49 Matching Annotations
  1. Last 7 days
  2. Mar 2021
    1. There's an interesting suggestion associated with this, that periodic fasting causes autophagy, which Taleb claims is an evolutionary process by which the weaker proteins are broken down first. If this is true, then always having a full stomach is another way of subsidizing the unfit and weakening the organism.

      This will depend on a very specific and narrow definition of fitness--perhaps one from a very individualistic and libertarian perspective.

      There is fitness at the level of the gene, the organ, the individual, and the group, and even possibly larger groupings above that.

      What if, by starving out and leaving "uneducated" people like Srinivasa Ramanujan, for example, who surely was marginalized for his time, society is left without them? While on an individual level Ramanujan may have been less fit on some levels as G.H. Hardy and may have otherwise dwindled and disappeared, Hardy adopted him and made both mathematicians better while also making dramatic strides for mankind.

      From a statistical mechanics perspective, within some reasonable limits, we should be focusing on improving ourselves as well as the larger group(s) because the end results for humanity and life in general may be dramatically improved. (Though what we mean by improved here may be called into question from a definitional perspective.)

      Compare this with [Malcolm Gladwell]]'s argument in My Little Hundred Million.

      On a nationalistic level within human politics, Republicans should be less reticent to help out marginalized Americans because it may be from this pool of potential that we may find life saving improvements or even protection from other polities (ie, in our competition or threats from countries like China, Iran, North Korea). Consider how different things may have been had the U.S. not taken in Jewish or other foreign nationals like Albert Einstein, John von Neumann, etc. in the early to mid-1900s.? Now consider, which life changing geniuses we may be preventing reaching their potential by our current immigration policies? our current educational policies?

  3. Feb 2021
    1. Thereare also a few books on statistical thermodynamics that use infor-mation theory such as those by Jaynes, Katz, and Tribus.

      Books on statistical thermodynamics that use information theory.

      Which textbook of Jaynes is he referring to?

    2. Levine, R. D. and Tribus, M (eds) (1979),The Maximum Entropy Principle,MIT Press, Cambridge, MA.

      Book on statistical thermodynamics that use information theory, mentioned in Chapter 1.

    3. Katz, A. (1967),Principles of Statistical Mechanics: The Informational TheoryApproach,W.H.Freeman,London.

      Books on statistical thermodynamics that use information theory.

  4. Jan 2021
  5. Oct 2020
    1. Come on, harvest me! I’ll just change your world some more.

      I wonder a bit here about the idea of what in a meme might have a substrate type of effect to decrease the overall energy of the process to help it take off.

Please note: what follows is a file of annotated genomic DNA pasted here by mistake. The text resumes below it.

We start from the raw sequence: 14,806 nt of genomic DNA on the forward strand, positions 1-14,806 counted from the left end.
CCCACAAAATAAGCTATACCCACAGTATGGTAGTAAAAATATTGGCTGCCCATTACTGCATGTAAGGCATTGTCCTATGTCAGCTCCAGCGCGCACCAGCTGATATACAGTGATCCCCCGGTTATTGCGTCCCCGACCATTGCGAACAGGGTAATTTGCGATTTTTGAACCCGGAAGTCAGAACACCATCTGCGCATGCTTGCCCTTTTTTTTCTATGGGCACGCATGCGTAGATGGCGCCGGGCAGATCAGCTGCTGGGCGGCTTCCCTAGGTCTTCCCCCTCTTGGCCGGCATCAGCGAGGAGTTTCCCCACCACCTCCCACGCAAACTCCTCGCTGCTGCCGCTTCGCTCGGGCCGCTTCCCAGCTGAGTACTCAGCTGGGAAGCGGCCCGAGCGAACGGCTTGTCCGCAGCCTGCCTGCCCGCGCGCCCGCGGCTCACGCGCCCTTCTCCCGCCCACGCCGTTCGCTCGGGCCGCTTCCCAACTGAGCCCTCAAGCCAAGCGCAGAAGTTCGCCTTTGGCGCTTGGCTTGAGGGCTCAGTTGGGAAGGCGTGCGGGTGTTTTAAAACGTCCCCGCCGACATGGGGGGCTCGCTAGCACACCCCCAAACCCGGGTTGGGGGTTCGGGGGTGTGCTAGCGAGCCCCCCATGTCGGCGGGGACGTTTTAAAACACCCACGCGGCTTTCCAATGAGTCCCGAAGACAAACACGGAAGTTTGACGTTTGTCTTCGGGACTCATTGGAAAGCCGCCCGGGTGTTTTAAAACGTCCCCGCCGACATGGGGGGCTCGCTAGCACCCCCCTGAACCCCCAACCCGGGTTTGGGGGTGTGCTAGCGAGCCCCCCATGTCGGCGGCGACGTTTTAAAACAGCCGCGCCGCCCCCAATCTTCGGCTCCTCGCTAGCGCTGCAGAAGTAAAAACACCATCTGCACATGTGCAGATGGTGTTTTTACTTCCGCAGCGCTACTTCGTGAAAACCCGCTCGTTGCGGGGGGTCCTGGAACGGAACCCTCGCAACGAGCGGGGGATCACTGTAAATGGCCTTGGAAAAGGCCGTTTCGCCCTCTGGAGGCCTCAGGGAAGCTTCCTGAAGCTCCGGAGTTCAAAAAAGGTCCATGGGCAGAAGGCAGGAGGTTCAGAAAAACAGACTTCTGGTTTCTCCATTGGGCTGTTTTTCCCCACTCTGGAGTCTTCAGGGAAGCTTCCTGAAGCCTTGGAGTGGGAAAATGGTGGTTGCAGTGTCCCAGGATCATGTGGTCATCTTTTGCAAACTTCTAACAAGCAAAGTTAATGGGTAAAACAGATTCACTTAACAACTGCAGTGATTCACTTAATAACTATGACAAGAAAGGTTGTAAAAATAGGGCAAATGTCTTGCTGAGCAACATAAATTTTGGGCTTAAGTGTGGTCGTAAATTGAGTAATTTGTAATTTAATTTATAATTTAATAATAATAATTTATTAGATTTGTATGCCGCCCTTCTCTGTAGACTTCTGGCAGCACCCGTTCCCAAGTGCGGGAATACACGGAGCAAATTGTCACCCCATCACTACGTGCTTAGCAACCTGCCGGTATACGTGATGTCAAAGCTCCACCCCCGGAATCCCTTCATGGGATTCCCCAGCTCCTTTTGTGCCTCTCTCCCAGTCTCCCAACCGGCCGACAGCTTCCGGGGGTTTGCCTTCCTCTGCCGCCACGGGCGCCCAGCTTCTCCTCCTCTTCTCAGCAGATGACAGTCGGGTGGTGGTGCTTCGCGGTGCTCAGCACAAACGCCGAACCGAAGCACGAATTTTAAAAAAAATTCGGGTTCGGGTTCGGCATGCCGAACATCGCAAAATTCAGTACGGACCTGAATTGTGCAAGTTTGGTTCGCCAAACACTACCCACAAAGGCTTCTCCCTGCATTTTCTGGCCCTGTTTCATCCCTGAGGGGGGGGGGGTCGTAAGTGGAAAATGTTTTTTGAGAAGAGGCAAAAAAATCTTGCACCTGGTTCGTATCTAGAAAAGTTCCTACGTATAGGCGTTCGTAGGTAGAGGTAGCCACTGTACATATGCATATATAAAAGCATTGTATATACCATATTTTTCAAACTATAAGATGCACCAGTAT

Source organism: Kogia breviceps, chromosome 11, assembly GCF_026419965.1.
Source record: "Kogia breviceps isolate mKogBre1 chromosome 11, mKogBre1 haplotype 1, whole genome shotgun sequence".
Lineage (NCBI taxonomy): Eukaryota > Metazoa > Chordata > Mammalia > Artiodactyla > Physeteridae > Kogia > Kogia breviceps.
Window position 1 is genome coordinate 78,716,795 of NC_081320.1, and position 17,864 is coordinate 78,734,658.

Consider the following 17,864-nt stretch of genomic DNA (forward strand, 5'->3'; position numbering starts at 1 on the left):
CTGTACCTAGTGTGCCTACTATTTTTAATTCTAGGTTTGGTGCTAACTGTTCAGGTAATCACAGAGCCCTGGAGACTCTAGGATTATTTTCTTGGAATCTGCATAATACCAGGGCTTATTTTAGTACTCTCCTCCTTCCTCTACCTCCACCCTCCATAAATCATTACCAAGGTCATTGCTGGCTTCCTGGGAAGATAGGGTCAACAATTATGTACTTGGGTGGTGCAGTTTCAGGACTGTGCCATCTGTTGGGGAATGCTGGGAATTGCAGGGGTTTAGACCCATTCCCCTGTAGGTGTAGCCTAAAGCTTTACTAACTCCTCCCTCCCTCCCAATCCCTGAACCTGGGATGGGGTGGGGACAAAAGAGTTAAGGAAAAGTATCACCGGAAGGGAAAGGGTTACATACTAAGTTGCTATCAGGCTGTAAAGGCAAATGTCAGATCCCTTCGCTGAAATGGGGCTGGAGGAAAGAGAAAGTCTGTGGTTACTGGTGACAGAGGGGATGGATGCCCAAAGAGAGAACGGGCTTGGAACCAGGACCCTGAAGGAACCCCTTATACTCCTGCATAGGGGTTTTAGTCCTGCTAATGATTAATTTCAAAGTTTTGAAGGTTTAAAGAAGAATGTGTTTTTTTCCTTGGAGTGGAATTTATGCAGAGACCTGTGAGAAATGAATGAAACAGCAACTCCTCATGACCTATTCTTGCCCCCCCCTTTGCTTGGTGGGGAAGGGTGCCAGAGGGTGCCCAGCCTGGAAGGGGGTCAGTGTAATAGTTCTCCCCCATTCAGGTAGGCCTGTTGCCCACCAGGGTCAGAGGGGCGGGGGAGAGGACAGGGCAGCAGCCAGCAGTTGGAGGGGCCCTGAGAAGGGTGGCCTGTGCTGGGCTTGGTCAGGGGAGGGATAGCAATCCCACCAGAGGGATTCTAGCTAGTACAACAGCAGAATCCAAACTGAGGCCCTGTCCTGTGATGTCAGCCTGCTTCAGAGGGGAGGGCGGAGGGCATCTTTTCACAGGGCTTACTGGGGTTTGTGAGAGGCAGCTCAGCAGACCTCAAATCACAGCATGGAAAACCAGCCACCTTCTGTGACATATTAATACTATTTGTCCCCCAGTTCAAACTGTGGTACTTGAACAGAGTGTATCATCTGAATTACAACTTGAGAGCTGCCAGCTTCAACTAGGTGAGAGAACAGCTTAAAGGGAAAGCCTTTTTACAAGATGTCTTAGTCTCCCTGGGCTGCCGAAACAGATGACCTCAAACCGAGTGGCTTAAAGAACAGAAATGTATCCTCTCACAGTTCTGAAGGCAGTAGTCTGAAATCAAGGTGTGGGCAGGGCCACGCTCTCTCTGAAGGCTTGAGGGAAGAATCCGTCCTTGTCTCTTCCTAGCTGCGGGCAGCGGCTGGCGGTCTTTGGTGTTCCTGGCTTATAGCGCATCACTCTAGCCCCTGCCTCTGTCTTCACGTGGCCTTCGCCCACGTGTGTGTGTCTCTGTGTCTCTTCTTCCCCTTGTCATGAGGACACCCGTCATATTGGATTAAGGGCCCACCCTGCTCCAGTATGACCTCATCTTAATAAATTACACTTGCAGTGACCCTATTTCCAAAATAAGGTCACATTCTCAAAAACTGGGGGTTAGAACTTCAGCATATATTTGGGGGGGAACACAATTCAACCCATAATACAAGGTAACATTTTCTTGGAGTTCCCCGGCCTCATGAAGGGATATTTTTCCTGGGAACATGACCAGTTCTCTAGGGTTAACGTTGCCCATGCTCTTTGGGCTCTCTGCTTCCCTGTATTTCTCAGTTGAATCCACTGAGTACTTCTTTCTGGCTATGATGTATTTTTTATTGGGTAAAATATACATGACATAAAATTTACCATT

1. Problems of disorganized complexity are problems that can be described using averages and distributions, and that do not depend on the identity of the elements involved in a system, or their precise patterns of interactions. A classic example of a problem of disorganized complexity is the statistical mechanics of Ludwig Boltzmann, James-Clerk Maxwell, and Willard Gibbs, which focuses on the properties of gases.
  6. Aug 2020
  7. Jul 2020
    1. unless the model is embedded in a suitable structure thatpermits extrapolation, no useful inference is possible, either Bayesian or non-Bayesian.
  8. Jun 2020
  9. May 2020
  10. Mar 2020
    1. Creativity is just connecting things. When you ask creative people how they did something, they feel a little guilty because they didn’t really do it, they just saw something. It seemed obvious to them after a while. —Steve Jobs (via lifehacker and Zettel no. 201308301352)

      in other words, it's just statistical thermodynamics. Eventually small pieces will float by each other and stick together in new and hopefully interesting ways. The more particles you've got and the more you can potentially connect or link things, the better off you'll be.

  11. Jan 2020
  12. Dec 2019
    1. Many people luck out like me, accidentally. We recognize what particular path to mastery we’re on, long after we actually get on it.

      Far too many people luck out this way and we all perceive them as magically talented when in reality, they're no better than we, they just had better circumstances or were in the right place at the right time.

  13. Nov 2018
    1. One instructor's use of Slack, comparing and contrasting other LMS (but he used Canvas); good basic breakdown of the conversational tools and samples of how hey can be used; This is a great primer of Slack's use in the classroom (5/5)

  14. Oct 2018
  15. www.projectinfolit.org www.projectinfolit.org
    1. telephone interviews with 37 participants

      I have to wonder at telephone samples of this age group given the propensity of youth to not communicate via voice phone.

  16. May 2018
  17. Nov 2017
    1. pairwise overlaps using Fisher’s test and mutual exclusion (Leiserson et al., 2016xA weighted exact test for mutually exclusive mutations in cancer. Leiserson, M.D.M., Reyna, M.A., and Raphael, B.J. Bioinformatics. 2016; 32: i736–i745Crossref | PubMed | Scopus (4)See all ReferencesLeiserson et al., 2016)
  18. Sep 2017